Longtime readers are familiar with my skepticism towards HSAs. Fuchs and Emmanuel, in the last Health Affairs offer an excellent and succint commentary on why HSAs won't deliver:
Health savings accounts. Some incremental reform proposals have objectives other than reducing the number of uninsured people. Consumer-directed health care, subsidized by favorable tax treatment of HSAs, aims at making patients more cost-conscious, leading to usage reductions and possibly more price competition among providers. It is also said that if costs to individuals vary with use, they will have an incentive to choose healthier behavior, such as stopping cigarette smoking. Out-of-pocket payments do give patients an incentive to use less care; whether they are able to make appropriate choices is much more doubtful. The RAND Health Insurance Experiment showed that patients with a higher percentage of out-of-pocket expense use less care, but the proportion of care that experts deem "appropriate" did not vary with the extent of insurance coverage.Great points, and one that should have been obvious to me but I never quite realized: If 20% of Americans account for 80% of spending, how much, really, can be saved? If the majority of people are spending hardly anything, and the rest would blow their deductibles regardless, net savings will be small. Why punish 80% with high deductibles ($2,000 at least for individuals) should they be unlucky enough to get sick that year when the other 20% will spend their deductibles anyway? Put that way, the whole thing is really twisted. We're making life harder for the generally healthy by charging them expensive deductibles when they're the ones using the least care. Only in American health care would this be a good idea.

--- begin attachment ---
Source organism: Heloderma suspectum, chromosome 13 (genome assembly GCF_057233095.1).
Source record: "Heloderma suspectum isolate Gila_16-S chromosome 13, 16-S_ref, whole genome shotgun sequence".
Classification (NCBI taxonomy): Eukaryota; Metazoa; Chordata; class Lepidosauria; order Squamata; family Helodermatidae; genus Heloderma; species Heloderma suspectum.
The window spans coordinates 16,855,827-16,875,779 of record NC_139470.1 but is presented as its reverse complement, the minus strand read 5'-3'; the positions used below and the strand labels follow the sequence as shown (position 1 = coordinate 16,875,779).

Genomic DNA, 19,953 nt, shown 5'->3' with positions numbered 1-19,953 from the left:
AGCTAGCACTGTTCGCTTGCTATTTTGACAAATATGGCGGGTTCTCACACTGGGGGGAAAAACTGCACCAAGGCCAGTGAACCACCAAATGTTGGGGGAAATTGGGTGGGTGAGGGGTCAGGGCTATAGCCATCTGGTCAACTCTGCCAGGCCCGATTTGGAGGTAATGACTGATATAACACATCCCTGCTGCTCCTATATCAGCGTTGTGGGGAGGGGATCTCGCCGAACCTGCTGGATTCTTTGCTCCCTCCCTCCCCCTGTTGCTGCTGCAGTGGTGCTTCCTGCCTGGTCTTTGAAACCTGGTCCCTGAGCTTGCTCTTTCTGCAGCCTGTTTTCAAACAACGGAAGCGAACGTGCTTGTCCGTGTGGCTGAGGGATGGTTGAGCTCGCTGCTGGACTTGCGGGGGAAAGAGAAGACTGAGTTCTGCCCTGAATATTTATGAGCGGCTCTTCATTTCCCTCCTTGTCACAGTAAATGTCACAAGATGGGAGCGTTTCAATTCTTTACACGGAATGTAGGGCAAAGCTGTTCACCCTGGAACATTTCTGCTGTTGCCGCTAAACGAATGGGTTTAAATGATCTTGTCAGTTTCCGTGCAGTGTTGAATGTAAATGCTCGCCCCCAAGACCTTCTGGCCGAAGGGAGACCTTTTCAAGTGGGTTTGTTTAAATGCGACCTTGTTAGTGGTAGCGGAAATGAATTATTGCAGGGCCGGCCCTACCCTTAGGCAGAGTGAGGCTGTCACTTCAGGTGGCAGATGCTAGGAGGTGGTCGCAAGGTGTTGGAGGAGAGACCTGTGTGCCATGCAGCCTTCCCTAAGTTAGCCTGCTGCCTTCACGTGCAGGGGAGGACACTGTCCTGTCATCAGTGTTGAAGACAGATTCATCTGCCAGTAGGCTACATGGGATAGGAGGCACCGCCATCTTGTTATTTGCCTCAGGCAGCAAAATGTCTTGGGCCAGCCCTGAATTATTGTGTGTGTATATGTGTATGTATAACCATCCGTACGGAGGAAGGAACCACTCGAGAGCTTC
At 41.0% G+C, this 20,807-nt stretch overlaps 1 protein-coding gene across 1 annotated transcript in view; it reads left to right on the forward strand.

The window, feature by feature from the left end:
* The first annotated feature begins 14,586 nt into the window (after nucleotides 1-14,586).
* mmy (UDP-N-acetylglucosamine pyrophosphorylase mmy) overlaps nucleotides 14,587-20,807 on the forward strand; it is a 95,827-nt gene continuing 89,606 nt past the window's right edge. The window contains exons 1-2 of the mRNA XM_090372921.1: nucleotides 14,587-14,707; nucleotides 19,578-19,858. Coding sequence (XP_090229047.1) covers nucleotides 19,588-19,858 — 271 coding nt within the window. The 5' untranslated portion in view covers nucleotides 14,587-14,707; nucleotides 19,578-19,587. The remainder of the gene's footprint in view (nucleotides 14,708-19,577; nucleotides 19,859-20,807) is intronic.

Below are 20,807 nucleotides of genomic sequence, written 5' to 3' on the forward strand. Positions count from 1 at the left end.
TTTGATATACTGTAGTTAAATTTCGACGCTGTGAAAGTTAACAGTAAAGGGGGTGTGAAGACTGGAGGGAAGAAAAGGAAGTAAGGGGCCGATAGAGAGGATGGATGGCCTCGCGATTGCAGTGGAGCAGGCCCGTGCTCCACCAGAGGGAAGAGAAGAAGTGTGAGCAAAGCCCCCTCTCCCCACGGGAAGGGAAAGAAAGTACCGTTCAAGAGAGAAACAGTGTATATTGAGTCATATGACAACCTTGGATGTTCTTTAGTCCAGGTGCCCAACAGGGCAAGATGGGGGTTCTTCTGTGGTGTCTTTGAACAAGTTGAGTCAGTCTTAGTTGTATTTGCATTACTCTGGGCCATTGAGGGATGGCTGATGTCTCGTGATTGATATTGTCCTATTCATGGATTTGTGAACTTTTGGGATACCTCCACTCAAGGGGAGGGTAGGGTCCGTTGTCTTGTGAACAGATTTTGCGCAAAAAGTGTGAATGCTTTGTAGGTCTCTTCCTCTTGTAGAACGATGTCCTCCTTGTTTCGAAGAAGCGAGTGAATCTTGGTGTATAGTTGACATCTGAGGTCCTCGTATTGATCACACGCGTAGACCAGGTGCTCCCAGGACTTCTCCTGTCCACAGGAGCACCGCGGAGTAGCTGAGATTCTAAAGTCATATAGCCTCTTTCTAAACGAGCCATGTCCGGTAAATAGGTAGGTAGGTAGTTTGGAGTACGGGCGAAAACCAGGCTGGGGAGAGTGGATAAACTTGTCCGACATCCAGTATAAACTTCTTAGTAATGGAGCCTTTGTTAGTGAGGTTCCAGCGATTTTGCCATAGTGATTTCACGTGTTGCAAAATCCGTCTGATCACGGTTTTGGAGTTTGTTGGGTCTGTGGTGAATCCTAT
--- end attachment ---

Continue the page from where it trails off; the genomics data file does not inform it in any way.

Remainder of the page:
There are several reasons for thinking that HSAs, or large deductibles in general, would not have as favorable an effect on utilization as advocates claim. First, a large fraction of health spending is accounted for by a small proportion of patients—patients whose spending levels will be far above their deductible. Second, even for those who have not yet exceeded their deductible but expect to do so before the end of the year, any particular test, visit, or procedure will effectively be free because the patient’s total outlay (the deductible) would be the same, regardless of whether or not they get the particular service. Third, a considerable amount of care is elective with respect to timing. People who have exceeded their deductible have a great incentive to undergo in the same year all of the tests and other procedures that they are contemplating because there will be no cost to them. Finally, a deductible that might be reasonable for a high-wage worker would be unreasonable for one making much less. Thus, there will be pressure to have the deductible vary with income, and that will give rise to other problems, including increasing the administrative costs of such plans.
If you're new to the HSA debate, I recommend my Campus Progress column summarizing the rules and controversy around HSAs.